Fear and surprise: Teachers and businesses respond to lockdown proposal

Fear and surprise: Teachers and businesses respond to lockdown proposal

While it is expected that there will be some push back on the proposal from the Government, Nphet's has been met with anxiety, fear, and frustration from several Irish businesses and representative organisations.

There has been widespread shock at recommendations from the National Public Health Emergency Team (Nphet) that Ireland should move to level 5 of the Government’s ‘Living with Covid Plan' - the highest possible restriction level

Such a move would essentially represent a return to the lockdown measures imposed on the country in April and May of this year. 

Taoiseach Micheál Martin, Tánaiste Leo Varadkar and Minister for Transport Eamon Ryan will meet the chief medical officer (CMO) Dr Tony Holohan today to discuss the shocking recommendation which would see the vast majority of counties moved from Level 2 to Level 5.

While it is expected that there will be some push back on the proposal from the Government, the proposal has been met with surprise, anxiety, fear, and frustration on the part of many Irish businesses and representative organisations.

Speaking last night, Transport Minister Eamon Ryan stated that even if the entire country moved to level 5, Ireland's schools would not close their doors

The Irish National Teachers Organisation (INTO) has demanded an immediate review of whether is it safe for Ireland's schools to stay open.

Living with Covid-19, Level 5
Living with Covid-19, Level 5

In a statement last night, the INTO General Secretary John Boyle said: said: “Should the country be taken to Level 5 this week, INTO demands an immediate review of the public health landscape for schools. Such a review must determine if it is safe for our schools to stay open.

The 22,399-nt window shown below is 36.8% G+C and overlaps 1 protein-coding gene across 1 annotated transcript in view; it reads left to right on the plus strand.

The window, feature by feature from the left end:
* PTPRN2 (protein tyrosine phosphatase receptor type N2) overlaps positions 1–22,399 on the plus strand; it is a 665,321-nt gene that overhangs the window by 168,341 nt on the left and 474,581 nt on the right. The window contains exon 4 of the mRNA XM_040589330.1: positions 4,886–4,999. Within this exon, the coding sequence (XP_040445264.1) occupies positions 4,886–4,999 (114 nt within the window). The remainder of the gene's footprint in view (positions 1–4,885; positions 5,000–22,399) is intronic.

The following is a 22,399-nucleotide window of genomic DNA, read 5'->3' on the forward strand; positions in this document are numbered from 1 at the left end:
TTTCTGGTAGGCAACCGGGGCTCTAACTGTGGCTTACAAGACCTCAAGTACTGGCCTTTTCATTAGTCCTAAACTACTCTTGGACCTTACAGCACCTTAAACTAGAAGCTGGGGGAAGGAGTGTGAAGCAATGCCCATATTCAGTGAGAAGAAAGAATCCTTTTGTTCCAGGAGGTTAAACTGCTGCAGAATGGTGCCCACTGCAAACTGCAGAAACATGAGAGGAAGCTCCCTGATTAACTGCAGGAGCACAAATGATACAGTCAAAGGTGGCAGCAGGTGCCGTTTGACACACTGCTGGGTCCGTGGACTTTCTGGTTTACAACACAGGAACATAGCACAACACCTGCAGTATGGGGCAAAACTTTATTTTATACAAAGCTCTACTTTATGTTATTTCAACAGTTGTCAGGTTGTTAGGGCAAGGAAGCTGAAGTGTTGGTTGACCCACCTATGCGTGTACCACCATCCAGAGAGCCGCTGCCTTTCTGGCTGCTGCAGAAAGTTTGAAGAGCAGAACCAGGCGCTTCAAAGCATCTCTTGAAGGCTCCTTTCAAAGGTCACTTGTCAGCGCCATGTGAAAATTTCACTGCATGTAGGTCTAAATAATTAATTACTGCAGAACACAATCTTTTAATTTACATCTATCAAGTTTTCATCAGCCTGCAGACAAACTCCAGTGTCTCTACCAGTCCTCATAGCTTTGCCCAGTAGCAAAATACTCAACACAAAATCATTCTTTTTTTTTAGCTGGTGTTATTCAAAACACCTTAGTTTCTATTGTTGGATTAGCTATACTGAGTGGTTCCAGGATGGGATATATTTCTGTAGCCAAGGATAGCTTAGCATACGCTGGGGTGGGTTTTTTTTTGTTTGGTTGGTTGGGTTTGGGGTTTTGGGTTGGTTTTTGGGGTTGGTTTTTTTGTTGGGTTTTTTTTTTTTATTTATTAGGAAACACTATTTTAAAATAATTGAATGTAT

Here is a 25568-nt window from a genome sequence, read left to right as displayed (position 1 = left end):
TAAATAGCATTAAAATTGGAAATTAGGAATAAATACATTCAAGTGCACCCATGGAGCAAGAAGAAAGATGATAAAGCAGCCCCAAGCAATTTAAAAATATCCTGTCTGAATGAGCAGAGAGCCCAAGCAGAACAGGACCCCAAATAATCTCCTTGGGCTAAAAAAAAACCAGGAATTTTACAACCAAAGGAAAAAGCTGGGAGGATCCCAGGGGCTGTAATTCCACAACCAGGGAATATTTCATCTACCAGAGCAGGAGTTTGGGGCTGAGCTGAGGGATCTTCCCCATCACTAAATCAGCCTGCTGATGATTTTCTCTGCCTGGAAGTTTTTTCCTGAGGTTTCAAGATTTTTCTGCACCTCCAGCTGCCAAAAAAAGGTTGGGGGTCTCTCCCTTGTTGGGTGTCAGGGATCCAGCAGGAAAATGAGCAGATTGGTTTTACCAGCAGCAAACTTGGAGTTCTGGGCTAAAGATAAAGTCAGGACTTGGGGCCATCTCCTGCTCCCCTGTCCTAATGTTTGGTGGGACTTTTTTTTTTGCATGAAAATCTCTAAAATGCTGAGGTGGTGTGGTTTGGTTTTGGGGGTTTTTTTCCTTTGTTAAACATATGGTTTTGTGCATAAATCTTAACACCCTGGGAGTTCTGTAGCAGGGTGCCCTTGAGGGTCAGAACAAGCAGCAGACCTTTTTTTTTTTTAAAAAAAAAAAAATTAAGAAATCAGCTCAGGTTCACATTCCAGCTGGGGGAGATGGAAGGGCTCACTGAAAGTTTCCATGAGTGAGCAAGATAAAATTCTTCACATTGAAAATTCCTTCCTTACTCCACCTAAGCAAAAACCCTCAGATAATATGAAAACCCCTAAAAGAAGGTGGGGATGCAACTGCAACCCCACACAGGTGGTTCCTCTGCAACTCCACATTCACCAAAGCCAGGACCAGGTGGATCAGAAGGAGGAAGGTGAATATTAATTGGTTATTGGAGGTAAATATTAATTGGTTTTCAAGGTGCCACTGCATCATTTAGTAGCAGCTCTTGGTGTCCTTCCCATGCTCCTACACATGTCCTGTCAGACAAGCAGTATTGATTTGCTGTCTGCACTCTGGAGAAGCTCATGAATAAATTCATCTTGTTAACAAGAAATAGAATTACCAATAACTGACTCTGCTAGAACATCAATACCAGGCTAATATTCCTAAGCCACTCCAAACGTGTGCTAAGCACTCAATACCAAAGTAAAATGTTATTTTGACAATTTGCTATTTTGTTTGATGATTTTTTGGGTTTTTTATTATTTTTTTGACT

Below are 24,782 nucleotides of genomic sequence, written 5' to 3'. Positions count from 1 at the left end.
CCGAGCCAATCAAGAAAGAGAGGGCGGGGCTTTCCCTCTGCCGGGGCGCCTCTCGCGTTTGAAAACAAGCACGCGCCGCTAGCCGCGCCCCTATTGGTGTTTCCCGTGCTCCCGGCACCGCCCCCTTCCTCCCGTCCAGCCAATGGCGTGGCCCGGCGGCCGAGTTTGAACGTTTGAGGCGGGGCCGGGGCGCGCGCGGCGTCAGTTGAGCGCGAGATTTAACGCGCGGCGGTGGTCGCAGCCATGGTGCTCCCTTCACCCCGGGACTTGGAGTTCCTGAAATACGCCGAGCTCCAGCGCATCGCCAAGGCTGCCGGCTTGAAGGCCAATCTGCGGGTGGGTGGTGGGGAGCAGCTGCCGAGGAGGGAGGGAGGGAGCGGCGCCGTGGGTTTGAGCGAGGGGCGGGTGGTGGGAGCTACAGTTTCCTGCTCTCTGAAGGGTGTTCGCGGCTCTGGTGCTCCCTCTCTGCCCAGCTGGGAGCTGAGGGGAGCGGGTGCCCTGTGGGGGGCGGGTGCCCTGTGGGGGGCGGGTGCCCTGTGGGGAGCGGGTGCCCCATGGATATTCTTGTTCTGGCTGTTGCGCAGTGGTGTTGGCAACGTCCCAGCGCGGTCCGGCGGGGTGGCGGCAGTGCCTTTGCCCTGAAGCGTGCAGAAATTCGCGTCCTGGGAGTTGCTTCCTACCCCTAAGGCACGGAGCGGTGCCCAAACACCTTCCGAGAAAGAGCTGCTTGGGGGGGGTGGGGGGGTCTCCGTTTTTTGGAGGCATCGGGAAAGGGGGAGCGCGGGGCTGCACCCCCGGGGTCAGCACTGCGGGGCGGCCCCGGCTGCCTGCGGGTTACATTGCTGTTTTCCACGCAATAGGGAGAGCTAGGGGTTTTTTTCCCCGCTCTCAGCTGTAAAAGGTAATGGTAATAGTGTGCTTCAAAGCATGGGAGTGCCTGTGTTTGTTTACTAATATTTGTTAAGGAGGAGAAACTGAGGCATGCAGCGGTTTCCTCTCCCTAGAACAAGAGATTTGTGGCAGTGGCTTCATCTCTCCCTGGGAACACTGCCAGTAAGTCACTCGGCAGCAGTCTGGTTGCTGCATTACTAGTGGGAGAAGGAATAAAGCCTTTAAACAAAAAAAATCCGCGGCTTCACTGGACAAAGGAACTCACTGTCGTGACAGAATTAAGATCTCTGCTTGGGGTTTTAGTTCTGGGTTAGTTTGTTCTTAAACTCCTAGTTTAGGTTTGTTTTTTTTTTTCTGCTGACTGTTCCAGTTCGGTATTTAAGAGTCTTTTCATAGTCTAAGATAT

It is imperative that the education stakeholders convene early this week to explore the issues which may need to be dealt with. 

The secondary teachers union - the ASTI - has also called for a review of safety in schools.

"The health, safety and welfare of all members of our school communities is of paramount importance," said Ann Piggott, president of the ASTI.

Irish businesses have also reacted with trepidation.

Adrian Cummins, CEO of the Restaurants Association of Ireland, described the recommendation as "surprising, unexplainable and economically unreasonable."

"Government must decide if Ireland can live with Covid as outlined in the plan to tackle the virus or will they plunge the country into an economic lockdown as requested by NPHET," he said.

The Irish Business and Employers Federation, (Ibec) said a move to level 5 would have serious implications for Irish “economy and society.” 

Ibec CEO Danny McCoy said: “Given the seriousness of the NPHET recommendation for our economy and society, the Government’s Senior Officials Group must seek, review and publish the evidence that is underpinning these recommendations.

"It is intolerable that after six months we are still receiving both vague and changing criteria to advance such serious restrictions.”  

Given that a move to level 5 would once again Irish pubs forced to close their doors, The Vintners Federation of Ireland (VFI) said the Government should "roundly reject" the move. 

Read more: Covid-19 restrictions - What is Level 5?

In a statement, the VFI said: In these turbulent times it takes something monumental to truly shock...so @CMOIreland and NPHET take a bow. 

"Genuinely stunning news that Level 5 is recommended for four weeks. The government must roundly reject something that will devastate pub and hospitality sector.

Meanwhile, the Hair and Beauty Industry Confederation (HABIC) has called the move "deeply worrying."

Speaking to Newstalk this afternoon Margret O’Rourke Doherty of HABIC said: "Salons have gone above and beyond what’s required, doing everything they possibly can to protect the health and wellbeing of their staff and their clients.

"So It’s sheer shock to think that we would move this fast to level 5."

Those working in the Irish medical system have also expressed some anxiety about the move. 

HSE Chief executive Paul Reid that NPHET's proposal needed to be considered in the context of "public health, wellbeing, mental health and the economy."

In a Tweet, Mr Reid said: "There's obvious concerns about the trends on Covid-19. But we also know the impacts of severe & regular restrictions in society on public health, wellbeing, mental health, and the economy. 

"Level 5 recommendation to Government has to be considered in this context too."


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